Continental Resources - Impressive Growth Prospects, Yet Limited Short-Term Appeal After Strong Momentum

| About: Continental Resources, (CLR)
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CEO Hamm continues to deliver impressive results.

Production and reserves are expected to triple in just three years.

Yet after significant momentum, I will only buy on significant dips.

Investors in Continental Resources (NYSE:CLR) continue to enjoy significant momentum so far in 2014 after shares of the company led by its iconic CEO Hamm continue to deliver huge returns to investors.

Continued strong production growth which results in even stronger earnings growth is driving returns for investors. I like the company, yet after significant momentum I will only be a buyer on significant dips.

First Quarter Earnings

Continental Resources released its first quarter results over the past week. Reported revenues of $972.5 million came in 38.4% higher than last year.

The company managed to show nice operating leverage on this sales growth with operating earnings increasing by nearly 56% towards $421.3 million. Reported GAAP earnings came in at $226.2 million resulting in earnings of $1.22 per share.

Aggressive Growth Player

Continental Resources aims to show rapid growth in the coming years, aiming to triple its production and proved reserves in the coming three years.

For 2014, Continental foresees production growth between 26 and 32%, aided by a massive $4.05 billion capital expenditure budget. The company has leading assets in the Bakken and SCOOP areas, while it is the number 1 oil producer in the Rockies.

To illustrate the potential and pace of current growth; first quarter production came in at 152,500 barrels of oil-equivalent, up 25% on the year before. Of this production some 70% was being produced in oil.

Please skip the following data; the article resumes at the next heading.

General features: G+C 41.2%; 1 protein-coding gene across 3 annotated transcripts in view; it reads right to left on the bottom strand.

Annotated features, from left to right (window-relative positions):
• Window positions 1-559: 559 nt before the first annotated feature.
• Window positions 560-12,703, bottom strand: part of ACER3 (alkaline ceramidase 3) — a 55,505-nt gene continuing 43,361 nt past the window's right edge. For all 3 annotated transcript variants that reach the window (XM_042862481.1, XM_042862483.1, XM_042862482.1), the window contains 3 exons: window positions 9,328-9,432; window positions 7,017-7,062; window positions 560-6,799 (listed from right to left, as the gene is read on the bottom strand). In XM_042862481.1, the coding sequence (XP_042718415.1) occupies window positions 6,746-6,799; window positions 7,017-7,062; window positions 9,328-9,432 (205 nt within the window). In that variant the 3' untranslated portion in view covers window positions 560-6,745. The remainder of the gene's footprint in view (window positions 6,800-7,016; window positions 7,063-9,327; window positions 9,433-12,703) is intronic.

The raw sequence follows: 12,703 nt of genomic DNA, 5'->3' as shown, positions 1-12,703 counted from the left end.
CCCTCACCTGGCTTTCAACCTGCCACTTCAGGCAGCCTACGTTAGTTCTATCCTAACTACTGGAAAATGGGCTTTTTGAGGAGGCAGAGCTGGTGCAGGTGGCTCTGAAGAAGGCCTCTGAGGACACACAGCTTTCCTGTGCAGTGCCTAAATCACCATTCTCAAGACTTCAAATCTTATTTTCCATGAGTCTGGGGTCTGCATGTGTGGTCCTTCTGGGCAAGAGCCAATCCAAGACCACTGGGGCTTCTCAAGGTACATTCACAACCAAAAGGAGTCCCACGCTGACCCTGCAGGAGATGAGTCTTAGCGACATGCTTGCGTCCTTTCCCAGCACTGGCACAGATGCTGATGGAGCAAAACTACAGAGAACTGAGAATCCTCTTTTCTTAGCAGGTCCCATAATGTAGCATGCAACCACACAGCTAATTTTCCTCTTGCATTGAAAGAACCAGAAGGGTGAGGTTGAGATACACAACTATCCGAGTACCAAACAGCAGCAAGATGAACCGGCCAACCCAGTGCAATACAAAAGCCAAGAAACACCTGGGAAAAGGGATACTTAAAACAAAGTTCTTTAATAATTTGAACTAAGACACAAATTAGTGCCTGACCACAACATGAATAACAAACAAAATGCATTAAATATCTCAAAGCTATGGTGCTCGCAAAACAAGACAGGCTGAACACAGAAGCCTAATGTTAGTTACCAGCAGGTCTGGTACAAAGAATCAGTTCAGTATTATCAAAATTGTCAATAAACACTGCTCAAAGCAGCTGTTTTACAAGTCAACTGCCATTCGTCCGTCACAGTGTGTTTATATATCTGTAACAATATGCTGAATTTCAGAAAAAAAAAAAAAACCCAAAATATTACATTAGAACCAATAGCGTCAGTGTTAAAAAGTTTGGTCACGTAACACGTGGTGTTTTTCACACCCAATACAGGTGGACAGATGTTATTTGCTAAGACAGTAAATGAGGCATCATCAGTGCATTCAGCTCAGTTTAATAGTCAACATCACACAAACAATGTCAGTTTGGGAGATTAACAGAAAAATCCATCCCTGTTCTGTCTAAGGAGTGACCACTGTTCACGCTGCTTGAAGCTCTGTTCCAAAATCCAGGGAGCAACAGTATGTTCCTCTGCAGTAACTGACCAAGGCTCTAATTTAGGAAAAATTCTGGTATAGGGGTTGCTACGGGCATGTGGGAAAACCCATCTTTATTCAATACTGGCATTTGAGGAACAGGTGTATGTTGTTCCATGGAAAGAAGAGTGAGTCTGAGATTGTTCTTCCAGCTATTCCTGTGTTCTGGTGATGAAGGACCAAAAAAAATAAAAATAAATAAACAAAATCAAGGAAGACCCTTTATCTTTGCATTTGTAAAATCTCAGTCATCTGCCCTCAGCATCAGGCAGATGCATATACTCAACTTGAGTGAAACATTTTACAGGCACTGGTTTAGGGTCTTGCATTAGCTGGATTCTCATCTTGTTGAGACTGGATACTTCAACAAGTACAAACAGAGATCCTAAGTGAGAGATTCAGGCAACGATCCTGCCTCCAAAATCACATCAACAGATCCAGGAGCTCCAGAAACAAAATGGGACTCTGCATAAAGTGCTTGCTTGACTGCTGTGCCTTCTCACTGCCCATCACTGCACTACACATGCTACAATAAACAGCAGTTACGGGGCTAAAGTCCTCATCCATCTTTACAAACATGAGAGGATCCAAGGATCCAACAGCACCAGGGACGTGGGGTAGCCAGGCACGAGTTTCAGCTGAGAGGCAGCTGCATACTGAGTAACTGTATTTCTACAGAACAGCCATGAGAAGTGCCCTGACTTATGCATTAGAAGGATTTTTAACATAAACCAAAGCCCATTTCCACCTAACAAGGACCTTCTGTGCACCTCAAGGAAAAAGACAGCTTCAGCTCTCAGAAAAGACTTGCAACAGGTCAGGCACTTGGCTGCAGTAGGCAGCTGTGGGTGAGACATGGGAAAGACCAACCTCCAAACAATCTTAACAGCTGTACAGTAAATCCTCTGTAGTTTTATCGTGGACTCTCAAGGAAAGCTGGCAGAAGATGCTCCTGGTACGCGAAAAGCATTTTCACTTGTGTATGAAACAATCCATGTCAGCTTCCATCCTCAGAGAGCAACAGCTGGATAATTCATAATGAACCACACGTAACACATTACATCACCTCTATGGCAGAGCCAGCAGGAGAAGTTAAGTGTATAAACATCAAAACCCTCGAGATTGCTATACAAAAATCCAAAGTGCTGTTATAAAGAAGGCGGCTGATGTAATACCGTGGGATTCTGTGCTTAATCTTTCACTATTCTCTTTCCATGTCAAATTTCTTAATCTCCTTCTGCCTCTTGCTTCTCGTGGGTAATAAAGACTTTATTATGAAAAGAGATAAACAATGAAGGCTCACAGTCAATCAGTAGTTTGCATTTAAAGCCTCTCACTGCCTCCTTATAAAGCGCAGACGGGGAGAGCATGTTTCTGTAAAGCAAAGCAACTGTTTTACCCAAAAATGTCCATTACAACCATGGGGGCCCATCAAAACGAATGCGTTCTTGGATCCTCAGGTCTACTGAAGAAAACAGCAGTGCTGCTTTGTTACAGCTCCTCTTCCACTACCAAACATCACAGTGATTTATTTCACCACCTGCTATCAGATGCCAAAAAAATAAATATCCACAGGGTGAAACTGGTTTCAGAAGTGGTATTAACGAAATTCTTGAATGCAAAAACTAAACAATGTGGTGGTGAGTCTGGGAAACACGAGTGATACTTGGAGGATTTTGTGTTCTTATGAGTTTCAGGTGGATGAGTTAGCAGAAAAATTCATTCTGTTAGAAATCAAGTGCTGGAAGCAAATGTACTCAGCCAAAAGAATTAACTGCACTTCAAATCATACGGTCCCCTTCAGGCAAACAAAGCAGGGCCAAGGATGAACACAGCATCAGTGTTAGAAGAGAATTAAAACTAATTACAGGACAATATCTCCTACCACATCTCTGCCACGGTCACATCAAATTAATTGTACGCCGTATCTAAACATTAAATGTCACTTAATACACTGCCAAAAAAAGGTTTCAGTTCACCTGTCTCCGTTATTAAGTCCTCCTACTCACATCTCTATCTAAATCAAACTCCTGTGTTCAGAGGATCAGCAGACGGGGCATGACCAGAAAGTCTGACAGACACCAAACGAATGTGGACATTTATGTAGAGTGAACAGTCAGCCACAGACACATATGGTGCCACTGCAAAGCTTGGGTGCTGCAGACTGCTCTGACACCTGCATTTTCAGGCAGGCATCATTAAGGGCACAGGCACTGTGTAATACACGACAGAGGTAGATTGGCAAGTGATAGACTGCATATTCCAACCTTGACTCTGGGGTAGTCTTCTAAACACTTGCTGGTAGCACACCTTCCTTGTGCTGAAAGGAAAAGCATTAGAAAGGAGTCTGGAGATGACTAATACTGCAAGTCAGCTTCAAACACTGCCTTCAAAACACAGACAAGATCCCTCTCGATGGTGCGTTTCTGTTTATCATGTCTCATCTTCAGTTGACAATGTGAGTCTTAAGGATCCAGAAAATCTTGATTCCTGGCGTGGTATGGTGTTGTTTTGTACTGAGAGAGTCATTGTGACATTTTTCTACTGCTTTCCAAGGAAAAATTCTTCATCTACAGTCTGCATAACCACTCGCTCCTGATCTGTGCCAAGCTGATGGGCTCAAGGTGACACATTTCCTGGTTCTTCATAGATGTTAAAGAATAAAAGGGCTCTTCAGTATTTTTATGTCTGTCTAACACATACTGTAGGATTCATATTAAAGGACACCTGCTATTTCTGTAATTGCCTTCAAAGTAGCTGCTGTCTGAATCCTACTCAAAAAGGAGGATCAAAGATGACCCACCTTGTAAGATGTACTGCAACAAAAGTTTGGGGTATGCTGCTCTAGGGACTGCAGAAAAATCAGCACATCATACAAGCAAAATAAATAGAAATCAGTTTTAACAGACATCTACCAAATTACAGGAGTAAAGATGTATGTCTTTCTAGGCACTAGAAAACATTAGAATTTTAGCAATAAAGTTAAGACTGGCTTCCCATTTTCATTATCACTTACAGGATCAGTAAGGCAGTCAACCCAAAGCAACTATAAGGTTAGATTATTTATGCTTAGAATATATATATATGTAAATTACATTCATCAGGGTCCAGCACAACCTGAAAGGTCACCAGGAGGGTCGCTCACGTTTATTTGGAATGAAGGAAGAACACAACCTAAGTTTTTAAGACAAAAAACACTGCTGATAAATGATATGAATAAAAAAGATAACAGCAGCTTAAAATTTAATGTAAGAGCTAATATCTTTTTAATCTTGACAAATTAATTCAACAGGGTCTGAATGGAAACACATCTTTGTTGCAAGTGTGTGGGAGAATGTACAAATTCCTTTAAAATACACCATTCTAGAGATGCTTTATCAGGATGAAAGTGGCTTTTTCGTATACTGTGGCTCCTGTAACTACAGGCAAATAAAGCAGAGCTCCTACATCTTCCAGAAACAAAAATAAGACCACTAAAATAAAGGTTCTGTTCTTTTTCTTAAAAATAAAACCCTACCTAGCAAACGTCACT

With year-end reserves of 1.08 billion barrels of oil-equivalent Continental Resources has roughly 20 year's worth of reserves at current production levels. Total reserves were up by 38% compared to the year before.


Continental Resources hardly holds any cash at hand, yet the company has access to liquidity through credit facilities with a total size of $1.5 billion.

The company holds little over $5 billion in debt, yet the vast majority of indebtedness only matures between 2019 and 2023, creating very little liquidity risks in the short term.

Given the strong production outlook for 2014, Continental might be on track to report revenues of $4.5 billion as earnings could come in around a billion.

At $132 per share, the company is valued at $24.5 billion. This values equity in the growing player at roughly 5.5 times revenues and 25 times earnings.

Implications For (Potential) Investors

Continental has shown an impressive pace of growth after reporting its 16th straight quarter of record production, a trend expected to continue in the coming years. With production and reserves expected to triple towards 2017, Continental is in the sweet spot. At this pace, annual revenues of around $10 billion are foreseen for 2016-2017 if all goes well, as earnings could continue to increase towards $2-$3 billion.

The driver behind this growth and success is Harold Hamm, which still owns a roughly 70% stake in the company. His bets on the Bakken and the SCOOP are paying off greatly in terms of production, although reserves might increase even faster. A nice profile of Hamm can be found in a recent Forbes article.

Shares of the company have been on a tear in recent years. While leverage is considerable, it is not a major worry given the maturity term profile and the rapidly growing production and asset base. The valuation at 25 times earnings is steep for an energy play. Yet based on 2016-2017 estimates shares might be much more appealing.

While I believe the long term prospects are great, so has momentum in energy names been so far this year. I am a buyer on significant dips, if they might arise.

Disclosure: I have no positions in any stocks mentioned, and no plans to initiate any positions within the next 72 hours. I wrote this article myself, and it expresses my own opinions. I am not receiving compensation for it (other than from Seeking Alpha). I have no business relationship with any company whose stock is mentioned in this article.